Apr 3, 2007

Eat, Act, Think - Living Healthy

Living Healthy

by Heidi Ferguson It's easier than you think to be a healthy college student!
We've all heard it. College students gain weight. And we've are also aware that we just came back from Christmas break where a large portion of Americans gain up to five pounds from the holiday munchies.
A recent study by Cornell University found that on average, college freshman gain about 0.5 pounds a week. To many students this weight gain comes as a surprise at the end of the semester when they go home to gather their winter clothes or see old pictures. How does this happen? How does the weight creep on week by week?
It's crazy how this happens but simple: College is packed with food, and everywhere. It's an easy social time where food is always there. Most college cafeterias have buffets with unlimited amounts. Whether students live off or on campus they are usually up to a quick fast food run with friends or for late night snacks for studying.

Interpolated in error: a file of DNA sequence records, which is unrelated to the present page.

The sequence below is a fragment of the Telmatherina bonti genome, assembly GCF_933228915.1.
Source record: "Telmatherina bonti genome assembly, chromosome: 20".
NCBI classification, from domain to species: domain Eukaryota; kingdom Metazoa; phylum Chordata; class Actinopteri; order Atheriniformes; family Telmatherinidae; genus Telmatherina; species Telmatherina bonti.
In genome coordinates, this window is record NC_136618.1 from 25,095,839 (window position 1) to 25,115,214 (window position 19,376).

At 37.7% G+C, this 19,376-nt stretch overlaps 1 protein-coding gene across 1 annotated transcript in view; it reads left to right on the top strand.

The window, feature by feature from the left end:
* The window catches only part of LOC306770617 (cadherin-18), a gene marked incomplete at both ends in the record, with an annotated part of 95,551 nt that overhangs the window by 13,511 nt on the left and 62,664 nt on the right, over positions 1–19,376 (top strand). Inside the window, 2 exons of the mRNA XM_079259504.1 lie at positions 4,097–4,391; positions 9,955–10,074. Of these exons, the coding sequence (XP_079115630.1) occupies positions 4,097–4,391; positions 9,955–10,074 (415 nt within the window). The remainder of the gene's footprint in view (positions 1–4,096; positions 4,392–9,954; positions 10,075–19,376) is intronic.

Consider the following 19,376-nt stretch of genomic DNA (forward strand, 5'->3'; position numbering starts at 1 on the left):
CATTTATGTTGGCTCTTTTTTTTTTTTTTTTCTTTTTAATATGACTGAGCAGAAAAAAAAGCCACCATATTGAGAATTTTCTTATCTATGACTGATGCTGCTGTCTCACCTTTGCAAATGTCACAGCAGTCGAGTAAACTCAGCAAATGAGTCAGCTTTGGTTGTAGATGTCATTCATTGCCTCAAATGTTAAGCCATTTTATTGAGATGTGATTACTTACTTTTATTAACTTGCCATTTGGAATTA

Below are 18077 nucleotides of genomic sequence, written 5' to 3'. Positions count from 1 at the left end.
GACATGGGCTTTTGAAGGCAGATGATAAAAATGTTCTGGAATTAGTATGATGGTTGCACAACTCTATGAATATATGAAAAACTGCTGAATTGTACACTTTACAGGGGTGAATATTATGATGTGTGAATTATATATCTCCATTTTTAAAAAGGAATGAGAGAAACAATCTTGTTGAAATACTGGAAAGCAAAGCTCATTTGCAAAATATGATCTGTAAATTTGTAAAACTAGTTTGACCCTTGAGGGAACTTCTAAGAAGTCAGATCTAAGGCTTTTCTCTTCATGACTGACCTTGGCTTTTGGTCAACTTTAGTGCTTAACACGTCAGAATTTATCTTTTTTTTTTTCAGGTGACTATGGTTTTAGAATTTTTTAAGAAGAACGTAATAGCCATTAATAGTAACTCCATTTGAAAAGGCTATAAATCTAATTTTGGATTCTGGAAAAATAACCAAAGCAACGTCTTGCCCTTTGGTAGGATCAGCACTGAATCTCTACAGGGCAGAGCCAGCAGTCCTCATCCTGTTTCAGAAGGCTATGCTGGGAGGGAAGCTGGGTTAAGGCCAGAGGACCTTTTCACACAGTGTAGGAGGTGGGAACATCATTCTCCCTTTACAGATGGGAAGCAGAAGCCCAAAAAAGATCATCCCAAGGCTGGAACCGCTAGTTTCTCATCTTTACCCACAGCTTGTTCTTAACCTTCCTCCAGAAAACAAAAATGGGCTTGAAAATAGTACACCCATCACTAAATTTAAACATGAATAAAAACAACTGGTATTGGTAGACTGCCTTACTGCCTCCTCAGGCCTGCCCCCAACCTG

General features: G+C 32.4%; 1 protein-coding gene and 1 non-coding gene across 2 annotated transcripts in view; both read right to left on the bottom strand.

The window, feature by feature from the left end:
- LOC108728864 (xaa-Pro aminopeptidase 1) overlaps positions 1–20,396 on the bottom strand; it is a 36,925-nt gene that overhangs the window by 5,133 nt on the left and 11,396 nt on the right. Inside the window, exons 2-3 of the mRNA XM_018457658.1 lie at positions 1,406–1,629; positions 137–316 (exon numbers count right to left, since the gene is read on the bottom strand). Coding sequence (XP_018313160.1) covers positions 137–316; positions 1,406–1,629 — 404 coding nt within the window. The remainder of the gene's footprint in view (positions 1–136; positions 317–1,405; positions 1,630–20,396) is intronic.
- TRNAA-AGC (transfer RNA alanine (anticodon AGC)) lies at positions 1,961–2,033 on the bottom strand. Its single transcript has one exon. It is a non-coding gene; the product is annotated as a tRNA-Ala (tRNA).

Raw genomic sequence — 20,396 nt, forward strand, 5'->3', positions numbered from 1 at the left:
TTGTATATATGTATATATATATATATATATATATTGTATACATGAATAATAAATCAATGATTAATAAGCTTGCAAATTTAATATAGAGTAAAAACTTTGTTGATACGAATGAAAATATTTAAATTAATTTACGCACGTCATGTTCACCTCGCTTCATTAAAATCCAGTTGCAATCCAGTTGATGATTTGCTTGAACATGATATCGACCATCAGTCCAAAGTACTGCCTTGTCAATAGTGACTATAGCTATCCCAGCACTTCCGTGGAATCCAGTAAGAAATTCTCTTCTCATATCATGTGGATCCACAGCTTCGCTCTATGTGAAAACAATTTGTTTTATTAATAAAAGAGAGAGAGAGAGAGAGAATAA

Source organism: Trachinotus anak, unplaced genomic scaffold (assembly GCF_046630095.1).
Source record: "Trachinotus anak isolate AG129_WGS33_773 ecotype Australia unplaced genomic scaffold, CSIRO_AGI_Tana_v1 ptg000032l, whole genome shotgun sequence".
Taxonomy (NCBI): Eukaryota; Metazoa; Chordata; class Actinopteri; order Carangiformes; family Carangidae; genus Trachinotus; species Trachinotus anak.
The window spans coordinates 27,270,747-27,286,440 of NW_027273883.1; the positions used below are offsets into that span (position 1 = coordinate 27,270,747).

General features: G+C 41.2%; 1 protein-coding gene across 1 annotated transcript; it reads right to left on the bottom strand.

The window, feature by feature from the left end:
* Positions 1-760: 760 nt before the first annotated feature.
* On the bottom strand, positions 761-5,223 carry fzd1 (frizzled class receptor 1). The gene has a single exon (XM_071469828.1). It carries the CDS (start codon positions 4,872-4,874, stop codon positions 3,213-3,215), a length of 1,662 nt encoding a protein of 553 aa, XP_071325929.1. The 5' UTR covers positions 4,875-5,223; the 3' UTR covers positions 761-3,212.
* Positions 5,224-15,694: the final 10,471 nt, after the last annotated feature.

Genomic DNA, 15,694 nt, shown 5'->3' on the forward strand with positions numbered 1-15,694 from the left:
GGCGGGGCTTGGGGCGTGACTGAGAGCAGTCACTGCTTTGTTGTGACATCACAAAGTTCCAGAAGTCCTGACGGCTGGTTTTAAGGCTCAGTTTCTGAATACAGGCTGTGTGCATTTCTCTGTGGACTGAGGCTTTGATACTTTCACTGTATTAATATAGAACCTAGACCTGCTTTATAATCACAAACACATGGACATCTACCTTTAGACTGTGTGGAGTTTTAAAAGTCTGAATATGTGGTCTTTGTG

Many students have a hard time to find time to be active in college. They are no longer on their high school sport teams or other organized activities. It's easy to make excuses with a college schedule. Another reason is that the average college student, ages 18-25 is going through normal physiological changes in their body. Metabolisms may slow down and other changes in the body may be occurring.
Here are some tips to get you moving in 2007.
  • Set a Goal
  • Practice Nutritious Eating
  • Join an Exercise Program
  • Walk to school
  • Carry bottled water
  • BYU Vending sells yogurt, granola bars and fresh sandwiches


The EAT Web Site is a service
provided for students

  • Pack a lunch
  • Take advantage of university workout facilities
  • Join intramural teams
  • Buy soups and breads, veggie trays
  • Instead of eating while you study chew gum
  • Carry baby carrots, celery sticks and pretzels instead of buying fried potato chips or candy.
  • Watch your portions in dinning halls and buffet lines
  • Be consistent in your exercising routine
  • Drink less soda, especially cola, it interferes with the absorption of calcium.
  • Get enough sleep, preferably 8 hours
  • Eat slower
  • Don't eat in front of the TV
  • Take 30 minutes each day to moderately exercise
  • Enroll in many of BYU's Exercise Science courses
For more information about the EAT campaign, visit http://dining.byu.edu/minutemaid/. The site includes an activity calendar, health articles, tips and quizzes about nutrition.

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